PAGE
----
With no shortage of controversy, three years and six public comment periods later, USGBC® members voted to approve LEED® v4, clearing the way for its launch at the Greenbuild conference in Philadelphia later this year. The new version of LEED builds on the changes set forth in LEED 2009, but also focuses on increasing the technical rigor of the rating system, improving user experience, and providing measurement and performance tools to actually test and verify the performance of LEED certified buildings. LEED v4 addresses 21 different market sector adaptations, including hospitality, existing schools, existing retail, and multifamily midrise projects.
In response to concerns about the changes in LEED v4 being too abrupt, USGBC announced last year that it would ease into LEED v4, with project teams allowed to register for either LEED v4 or LEED 2009 until June 1, 2015, after which only LEED v4 will remain open. According to LEEDuser.com, projects registered under LEED 2009 will be allowed to complete the certification process under that system as long as they do so before it “sunsets,” which could happen as late as 2021, according to precedents. But if announcements like USGBC’s offer of free certification for the first Platinum LEED v4 projects are any indication, it will try to attract projects to the new system with financial incentives, ease of use, and prestige.
Changes to the Green Power LEED credits
In LEED v4, as before, a project can earn credit (i.e. LEED points) for purchasing green power. Depending on which system is used, a project has historically been able to earn from two (LEED NC 2.2) up to six LEED points (LEED EBOM). With the new LEED v4 rating system, projects will still be able to achieve the Green Power LEED points, but will arrive there by a different route.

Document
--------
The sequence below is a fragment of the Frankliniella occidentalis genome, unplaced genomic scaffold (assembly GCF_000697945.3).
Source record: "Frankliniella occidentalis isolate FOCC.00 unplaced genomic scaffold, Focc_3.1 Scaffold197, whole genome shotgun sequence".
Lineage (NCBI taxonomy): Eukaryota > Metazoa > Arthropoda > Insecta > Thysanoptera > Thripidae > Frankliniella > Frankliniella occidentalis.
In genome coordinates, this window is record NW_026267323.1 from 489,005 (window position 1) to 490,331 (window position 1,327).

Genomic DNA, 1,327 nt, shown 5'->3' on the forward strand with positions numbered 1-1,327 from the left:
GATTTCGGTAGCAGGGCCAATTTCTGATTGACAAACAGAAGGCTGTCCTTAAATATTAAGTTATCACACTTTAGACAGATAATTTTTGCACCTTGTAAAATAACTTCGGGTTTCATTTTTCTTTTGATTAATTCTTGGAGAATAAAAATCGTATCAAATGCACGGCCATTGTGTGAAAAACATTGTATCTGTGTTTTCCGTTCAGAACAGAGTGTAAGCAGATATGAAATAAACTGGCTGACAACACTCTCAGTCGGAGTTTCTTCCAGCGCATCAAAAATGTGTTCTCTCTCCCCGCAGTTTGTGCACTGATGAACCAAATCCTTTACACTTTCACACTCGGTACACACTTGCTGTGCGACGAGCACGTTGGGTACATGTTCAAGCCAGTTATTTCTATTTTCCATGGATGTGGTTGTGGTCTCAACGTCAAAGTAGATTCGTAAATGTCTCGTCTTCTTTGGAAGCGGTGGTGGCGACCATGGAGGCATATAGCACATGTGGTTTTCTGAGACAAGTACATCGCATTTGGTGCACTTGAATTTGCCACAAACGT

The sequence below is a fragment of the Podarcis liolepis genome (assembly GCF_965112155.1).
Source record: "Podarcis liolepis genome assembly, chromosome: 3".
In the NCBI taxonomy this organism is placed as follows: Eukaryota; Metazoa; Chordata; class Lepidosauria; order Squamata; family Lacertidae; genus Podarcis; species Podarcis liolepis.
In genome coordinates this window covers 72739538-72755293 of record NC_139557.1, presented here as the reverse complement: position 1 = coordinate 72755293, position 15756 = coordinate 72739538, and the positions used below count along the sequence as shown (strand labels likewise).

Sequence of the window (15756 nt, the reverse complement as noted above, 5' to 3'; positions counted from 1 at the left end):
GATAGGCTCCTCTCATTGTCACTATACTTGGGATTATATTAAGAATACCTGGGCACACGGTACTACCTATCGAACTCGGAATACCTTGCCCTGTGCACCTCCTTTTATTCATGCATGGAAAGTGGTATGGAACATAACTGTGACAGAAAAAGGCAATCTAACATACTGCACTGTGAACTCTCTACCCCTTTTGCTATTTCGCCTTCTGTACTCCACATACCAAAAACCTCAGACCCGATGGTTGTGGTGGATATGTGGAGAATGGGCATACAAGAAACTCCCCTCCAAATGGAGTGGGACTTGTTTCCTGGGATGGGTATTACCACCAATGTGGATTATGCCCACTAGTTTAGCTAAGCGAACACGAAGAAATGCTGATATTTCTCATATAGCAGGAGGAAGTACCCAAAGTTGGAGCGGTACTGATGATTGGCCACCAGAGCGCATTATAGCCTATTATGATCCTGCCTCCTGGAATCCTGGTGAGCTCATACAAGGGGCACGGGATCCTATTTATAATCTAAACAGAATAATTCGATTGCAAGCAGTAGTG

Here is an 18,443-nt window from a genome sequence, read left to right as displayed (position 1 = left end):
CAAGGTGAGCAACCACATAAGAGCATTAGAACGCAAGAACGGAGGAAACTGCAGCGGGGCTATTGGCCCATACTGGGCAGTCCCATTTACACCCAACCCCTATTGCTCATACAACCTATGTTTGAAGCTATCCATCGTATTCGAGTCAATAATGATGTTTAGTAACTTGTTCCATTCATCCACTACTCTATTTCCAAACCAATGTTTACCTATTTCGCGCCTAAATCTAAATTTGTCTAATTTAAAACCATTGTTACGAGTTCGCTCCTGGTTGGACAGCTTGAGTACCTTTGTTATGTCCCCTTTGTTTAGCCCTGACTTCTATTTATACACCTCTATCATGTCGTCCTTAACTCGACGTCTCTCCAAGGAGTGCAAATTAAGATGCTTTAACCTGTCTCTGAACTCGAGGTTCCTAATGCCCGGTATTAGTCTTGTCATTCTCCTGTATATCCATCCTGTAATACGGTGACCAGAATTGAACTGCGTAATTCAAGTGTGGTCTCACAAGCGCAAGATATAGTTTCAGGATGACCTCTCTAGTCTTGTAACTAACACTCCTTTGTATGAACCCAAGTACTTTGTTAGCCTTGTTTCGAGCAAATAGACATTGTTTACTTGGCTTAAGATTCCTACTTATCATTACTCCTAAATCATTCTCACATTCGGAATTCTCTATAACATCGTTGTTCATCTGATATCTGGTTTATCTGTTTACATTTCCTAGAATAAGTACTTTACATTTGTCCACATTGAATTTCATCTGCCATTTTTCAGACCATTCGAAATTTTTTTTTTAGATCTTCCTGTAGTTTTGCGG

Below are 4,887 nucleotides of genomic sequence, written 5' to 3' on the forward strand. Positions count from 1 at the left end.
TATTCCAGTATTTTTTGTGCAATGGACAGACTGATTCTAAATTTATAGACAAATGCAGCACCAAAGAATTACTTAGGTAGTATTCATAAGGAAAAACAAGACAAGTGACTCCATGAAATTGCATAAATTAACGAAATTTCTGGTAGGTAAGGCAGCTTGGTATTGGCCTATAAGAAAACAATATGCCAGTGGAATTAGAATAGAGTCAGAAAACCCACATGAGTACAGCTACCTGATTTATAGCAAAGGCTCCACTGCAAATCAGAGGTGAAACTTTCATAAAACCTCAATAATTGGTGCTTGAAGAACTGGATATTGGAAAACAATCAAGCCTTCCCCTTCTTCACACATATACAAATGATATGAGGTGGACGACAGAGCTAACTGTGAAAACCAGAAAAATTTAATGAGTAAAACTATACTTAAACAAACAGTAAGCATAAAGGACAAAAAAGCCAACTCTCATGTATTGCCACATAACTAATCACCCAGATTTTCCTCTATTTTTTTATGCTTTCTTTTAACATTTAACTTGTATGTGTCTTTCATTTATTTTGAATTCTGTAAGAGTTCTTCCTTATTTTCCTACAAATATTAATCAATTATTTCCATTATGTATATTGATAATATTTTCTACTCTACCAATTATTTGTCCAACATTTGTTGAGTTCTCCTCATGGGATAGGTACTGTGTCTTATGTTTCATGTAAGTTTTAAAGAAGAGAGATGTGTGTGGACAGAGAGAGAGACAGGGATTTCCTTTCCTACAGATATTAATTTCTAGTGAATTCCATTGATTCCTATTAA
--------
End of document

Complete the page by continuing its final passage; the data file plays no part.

The updated rating system will have new requirements to achieve Green Power Credits and the total points available for each rating system will be different. Some of the changes will likely have a great impact on LEED project developers and the renewable energy industry, as the requirements will be more stringent than in previous LEED versions. The goal of the Green Power Credit is to support the growth of clean energy, and the goal of the changes made by the USGBC in this version is to increase this support. There have been complaints in the past that these credits have been viewed as simply an inexpensive LEED point that isn’t doing as much as it could for the green energy industry. These changes hope to address this criticism by increasing the required amount and duration of LEED projects’ commitment to clean energy.
Additional LEED v4 changes include revisions to the number of LEED points a project can achieve, more stringent guidelines for newer renewable energy projects, a longer commitment to green power, a more comprehensive accounting of energy used by LEED projects (rather than just electricity), and an updated approach to using offsets in the form of renewable energy credits (RECs) and carbon offsets (also known as verified emission reductions.
We look forward to working with all our LEED clients in the coming months to ensure a smooth rollout of LEED v4. Please contact us if you have any questions and for more details, read our White Paper.